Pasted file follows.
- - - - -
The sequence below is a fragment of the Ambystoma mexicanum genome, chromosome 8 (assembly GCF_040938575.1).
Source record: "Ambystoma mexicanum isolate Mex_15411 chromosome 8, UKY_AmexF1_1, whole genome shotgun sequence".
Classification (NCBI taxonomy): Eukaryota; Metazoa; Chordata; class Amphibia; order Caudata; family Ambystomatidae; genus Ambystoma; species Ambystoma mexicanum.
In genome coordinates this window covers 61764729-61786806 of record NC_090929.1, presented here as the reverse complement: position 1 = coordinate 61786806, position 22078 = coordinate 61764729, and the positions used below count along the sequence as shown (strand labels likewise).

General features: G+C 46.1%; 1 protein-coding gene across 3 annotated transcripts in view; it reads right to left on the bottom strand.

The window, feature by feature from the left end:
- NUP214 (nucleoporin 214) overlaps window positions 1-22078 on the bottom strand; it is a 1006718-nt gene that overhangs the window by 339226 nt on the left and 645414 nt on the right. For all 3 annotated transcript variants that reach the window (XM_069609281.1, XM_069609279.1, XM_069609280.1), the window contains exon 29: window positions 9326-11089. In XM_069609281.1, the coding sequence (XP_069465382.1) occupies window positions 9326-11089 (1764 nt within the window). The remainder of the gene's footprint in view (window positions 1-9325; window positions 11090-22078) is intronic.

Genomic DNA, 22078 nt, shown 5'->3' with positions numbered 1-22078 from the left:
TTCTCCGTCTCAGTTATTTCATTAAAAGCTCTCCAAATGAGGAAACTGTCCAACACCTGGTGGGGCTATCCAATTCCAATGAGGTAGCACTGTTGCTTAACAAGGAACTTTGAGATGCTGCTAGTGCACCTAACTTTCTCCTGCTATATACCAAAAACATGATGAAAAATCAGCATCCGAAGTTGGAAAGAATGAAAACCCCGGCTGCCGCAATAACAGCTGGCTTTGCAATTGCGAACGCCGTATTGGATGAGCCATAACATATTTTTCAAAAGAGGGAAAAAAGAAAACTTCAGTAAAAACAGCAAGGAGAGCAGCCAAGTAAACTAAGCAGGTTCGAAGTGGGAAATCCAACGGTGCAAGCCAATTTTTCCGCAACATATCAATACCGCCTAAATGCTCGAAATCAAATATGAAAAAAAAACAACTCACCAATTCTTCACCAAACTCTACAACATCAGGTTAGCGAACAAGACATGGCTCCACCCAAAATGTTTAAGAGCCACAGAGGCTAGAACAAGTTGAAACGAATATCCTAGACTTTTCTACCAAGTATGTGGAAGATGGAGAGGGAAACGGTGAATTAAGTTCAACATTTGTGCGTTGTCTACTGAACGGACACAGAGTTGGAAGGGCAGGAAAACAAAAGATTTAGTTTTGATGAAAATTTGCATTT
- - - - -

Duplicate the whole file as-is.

The sequence below is a fragment of the Ambystoma mexicanum genome, chromosome 8 (assembly GCF_040938575.1).
Source record: "Ambystoma mexicanum isolate Mex_15411 chromosome 8, UKY_AmexF1_1, whole genome shotgun sequence".
Classification (NCBI taxonomy): Eukaryota; Metazoa; Chordata; class Amphibia; order Caudata; family Ambystomatidae; genus Ambystoma; species Ambystoma mexicanum.
In genome coordinates this window covers 61764729-61786806 of record NC_090929.1, presented here as the reverse complement: position 1 = coordinate 61786806, position 22078 = coordinate 61764729, and the positions used below count along the sequence as shown (strand labels likewise).

General features: G+C 46.1%; 1 protein-coding gene across 3 annotated transcripts in view; it reads right to left on the bottom strand.

The window, feature by feature from the left end:
- NUP214 (nucleoporin 214) overlaps window positions 1-22078 on the bottom strand; it is a 1006718-nt gene that overhangs the window by 339226 nt on the left and 645414 nt on the right. For all 3 annotated transcript variants that reach the window (XM_069609281.1, XM_069609279.1, XM_069609280.1), the window contains exon 29: window positions 9326-11089. In XM_069609281.1, the coding sequence (XP_069465382.1) occupies window positions 9326-11089 (1764 nt within the window). The remainder of the gene's footprint in view (window positions 1-9325; window positions 11090-22078) is intronic.

Genomic DNA, 22078 nt, shown 5'->3' with positions numbered 1-22078 from the left:
TTCTCCGTCTCAGTTATTTCATTAAAAGCTCTCCAAATGAGGAAACTGTCCAACACCTGGTGGGGCTATCCAATTCCAATGAGGTAGCACTGTTGCTTAACAAGGAACTTTGAGATGCTGCTAGTGCACCTAACTTTCTCCTGCTATATACCAAAAACATGATGAAAAATCAGCATCCGAAGTTGGAAAGAATGAAAACCCCGGCTGCCGCAATAACAGCTGGCTTTGCAATTGCGAACGCCGTATTGGATGAGCCATAACATATTTTTCAAAAGAGGGAAAAAAGAAAACTTCAGTAAAAACAGCAAGGAGAGCAGCCAAGTAAACTAAGCAGGTTCGAAGTGGGAAATCCAACGGTGCAAGCCAATTTTTCCGCAACATATCAATACCGCCTAAATGCTCGAAATCAAATATGAAAAAAAAACAACTCACCAATTCTTCACCAAACTCTACAACATCAGGTTAGCGAACAAGACATGGCTCCACCCAAAATGTTTAAGAGCCACAGAGGCTAGAACAAGTTGAAACGAATATCCTAGACTTTTCTACCAAGTATGTGGAAGATGGAGAGGGAAACGGTGAATTAAGTTCAACATTTGTGCGTTGTCTACTGAACGGACACAGAGTTGGAAGGGCAGGAAAACAAAAGATTTAGTTTTGATGAAAATTTGCATTT